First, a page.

Jennifer: “Which is why I phrase that point up front, as something they either know or don’t know, *not* something open to debate or telling them what to believe. Like you said, that confusion is why you want to educate people.”

Richard Heckart: “A closed mind is worse than an empty one. That’s my new saying from now on. Pass it on.”


To additionally put this in perspective for you:

It’d be like if the government suddenly stopped diagnosing Multiple Sclerosis and started calling all new cases “Weak Leg Syndrome,” deciding that the primary symptom of this new syndrome is weak legs. Eventually it gets dubbed “MS/Weak Leg Syndrome.” And now they’re saying that all you have to do to help weak leg syndrome is exercise because some people got better that way; they think other people simply have weak legs because they’re too depressed to move. Oh, and because MS = Weak Leg Syndrome now, no one ever gets diagnosed with actual MS anymore, so people with actual MS never get the correct life-saving treatment, therefore everyone who actually has Multiple Sclerosis, dies. Sounds crazy, right? Can you see this actually happening with any other well-known disease like this? Not at all. But that’s what happened to people with classic ME.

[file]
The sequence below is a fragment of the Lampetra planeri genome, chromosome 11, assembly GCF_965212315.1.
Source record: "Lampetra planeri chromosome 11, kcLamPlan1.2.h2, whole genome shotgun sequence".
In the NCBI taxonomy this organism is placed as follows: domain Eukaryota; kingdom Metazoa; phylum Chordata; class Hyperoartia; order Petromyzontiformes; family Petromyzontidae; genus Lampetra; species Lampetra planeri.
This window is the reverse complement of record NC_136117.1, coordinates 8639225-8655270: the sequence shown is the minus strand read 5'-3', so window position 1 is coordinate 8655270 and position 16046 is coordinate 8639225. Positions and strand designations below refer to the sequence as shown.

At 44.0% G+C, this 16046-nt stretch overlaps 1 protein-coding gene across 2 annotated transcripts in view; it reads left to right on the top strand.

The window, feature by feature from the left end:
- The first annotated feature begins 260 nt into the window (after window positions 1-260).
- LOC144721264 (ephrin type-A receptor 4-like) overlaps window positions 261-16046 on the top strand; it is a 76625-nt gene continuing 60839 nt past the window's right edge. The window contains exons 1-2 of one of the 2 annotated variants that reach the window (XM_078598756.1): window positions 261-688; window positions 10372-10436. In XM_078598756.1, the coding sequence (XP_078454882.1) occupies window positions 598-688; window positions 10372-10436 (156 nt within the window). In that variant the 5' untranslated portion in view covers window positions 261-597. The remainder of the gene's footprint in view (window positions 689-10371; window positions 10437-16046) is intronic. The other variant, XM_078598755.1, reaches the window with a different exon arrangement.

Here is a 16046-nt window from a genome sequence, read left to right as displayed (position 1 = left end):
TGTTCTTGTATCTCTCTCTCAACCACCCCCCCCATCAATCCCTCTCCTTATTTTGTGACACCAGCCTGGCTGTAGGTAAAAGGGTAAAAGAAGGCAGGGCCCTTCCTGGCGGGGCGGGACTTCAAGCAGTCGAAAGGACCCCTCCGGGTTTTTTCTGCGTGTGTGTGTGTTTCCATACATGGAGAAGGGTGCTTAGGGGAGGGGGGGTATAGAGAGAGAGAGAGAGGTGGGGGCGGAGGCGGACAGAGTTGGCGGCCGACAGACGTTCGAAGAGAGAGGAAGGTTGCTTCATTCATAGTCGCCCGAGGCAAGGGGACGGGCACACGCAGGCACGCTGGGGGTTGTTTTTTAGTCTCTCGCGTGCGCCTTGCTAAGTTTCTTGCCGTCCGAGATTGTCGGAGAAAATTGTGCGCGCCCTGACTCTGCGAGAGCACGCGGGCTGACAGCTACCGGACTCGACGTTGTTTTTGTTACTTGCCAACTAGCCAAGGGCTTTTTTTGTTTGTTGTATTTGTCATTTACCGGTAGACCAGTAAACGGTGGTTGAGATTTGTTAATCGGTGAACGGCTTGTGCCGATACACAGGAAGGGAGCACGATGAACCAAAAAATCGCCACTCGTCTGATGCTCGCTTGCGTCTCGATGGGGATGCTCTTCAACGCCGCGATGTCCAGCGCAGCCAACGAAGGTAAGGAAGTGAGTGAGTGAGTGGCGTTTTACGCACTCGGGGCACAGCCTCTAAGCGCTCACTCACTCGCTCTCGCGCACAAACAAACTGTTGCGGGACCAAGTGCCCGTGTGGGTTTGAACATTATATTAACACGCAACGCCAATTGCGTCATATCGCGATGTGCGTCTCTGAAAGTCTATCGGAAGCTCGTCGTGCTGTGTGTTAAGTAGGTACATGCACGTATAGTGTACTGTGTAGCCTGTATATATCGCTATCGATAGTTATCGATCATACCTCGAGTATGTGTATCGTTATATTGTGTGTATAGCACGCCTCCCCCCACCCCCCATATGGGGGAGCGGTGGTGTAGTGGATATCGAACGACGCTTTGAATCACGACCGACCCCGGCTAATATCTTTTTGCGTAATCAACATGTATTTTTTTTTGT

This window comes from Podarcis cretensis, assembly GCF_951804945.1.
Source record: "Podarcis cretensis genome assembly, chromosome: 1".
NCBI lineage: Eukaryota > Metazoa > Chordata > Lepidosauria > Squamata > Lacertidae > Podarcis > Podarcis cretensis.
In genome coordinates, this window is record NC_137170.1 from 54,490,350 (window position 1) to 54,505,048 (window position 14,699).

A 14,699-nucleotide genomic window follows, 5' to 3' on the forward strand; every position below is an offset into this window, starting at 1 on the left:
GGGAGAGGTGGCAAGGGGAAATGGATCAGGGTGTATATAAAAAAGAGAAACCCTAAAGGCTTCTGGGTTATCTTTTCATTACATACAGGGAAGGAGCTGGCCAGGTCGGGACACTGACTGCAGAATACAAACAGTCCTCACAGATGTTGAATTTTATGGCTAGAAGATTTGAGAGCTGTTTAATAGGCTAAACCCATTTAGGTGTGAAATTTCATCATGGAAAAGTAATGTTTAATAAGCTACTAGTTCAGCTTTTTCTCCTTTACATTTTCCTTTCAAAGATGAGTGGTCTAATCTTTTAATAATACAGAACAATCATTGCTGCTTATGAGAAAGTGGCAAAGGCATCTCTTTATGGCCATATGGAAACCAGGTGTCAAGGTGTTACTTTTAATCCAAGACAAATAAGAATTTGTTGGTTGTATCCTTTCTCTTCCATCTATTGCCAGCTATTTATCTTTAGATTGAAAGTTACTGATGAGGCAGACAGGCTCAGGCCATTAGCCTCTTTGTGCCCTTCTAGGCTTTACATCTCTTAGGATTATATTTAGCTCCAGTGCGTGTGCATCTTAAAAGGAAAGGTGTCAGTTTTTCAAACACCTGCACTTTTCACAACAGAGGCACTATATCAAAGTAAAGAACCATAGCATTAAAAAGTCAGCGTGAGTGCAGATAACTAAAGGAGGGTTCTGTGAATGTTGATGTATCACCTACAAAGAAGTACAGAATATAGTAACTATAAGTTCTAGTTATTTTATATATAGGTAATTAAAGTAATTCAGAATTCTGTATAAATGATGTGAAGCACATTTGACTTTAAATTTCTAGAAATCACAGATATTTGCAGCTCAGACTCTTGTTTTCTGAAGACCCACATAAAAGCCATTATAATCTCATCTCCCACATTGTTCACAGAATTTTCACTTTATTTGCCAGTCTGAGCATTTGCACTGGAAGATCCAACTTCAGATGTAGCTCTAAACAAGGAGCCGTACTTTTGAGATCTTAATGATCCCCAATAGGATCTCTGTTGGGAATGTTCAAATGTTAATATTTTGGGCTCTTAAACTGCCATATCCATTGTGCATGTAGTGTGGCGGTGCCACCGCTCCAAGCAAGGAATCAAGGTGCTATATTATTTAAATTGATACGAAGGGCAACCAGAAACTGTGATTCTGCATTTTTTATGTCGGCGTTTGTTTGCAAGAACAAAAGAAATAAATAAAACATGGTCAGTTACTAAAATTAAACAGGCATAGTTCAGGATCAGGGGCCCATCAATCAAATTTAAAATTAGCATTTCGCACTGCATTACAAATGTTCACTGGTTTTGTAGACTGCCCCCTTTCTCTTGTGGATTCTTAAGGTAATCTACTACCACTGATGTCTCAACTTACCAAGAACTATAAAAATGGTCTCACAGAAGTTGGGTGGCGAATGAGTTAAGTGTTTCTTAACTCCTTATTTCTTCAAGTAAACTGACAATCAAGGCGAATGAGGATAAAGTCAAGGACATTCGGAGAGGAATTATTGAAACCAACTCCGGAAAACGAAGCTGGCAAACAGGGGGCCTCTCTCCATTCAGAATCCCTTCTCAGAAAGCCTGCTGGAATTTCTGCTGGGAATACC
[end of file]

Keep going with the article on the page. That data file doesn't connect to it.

I hope people understand we are not just trying to nag you, or get validation for “our special disease” while leaving out everyone else. This isn’t a club anyone wants to be in. Everyone is suffering because of this international confusion. And because you can’t reliably study anything that isn’t clearly defined, no matter how many times they rename it or move around the same criteria, CFS still won’t be its own disease. There was no need to ever create CFIDS/CFS/SEID when the illness occurring in the 1980s epidemics already had diagnostic criteria, it already had a known cause, and it already had a name: Myalgic Encephalomyelitis. But instead of continuing to use it, the government created something entirely different, and all government-funded research on people with classic M.E. abruptly stopped.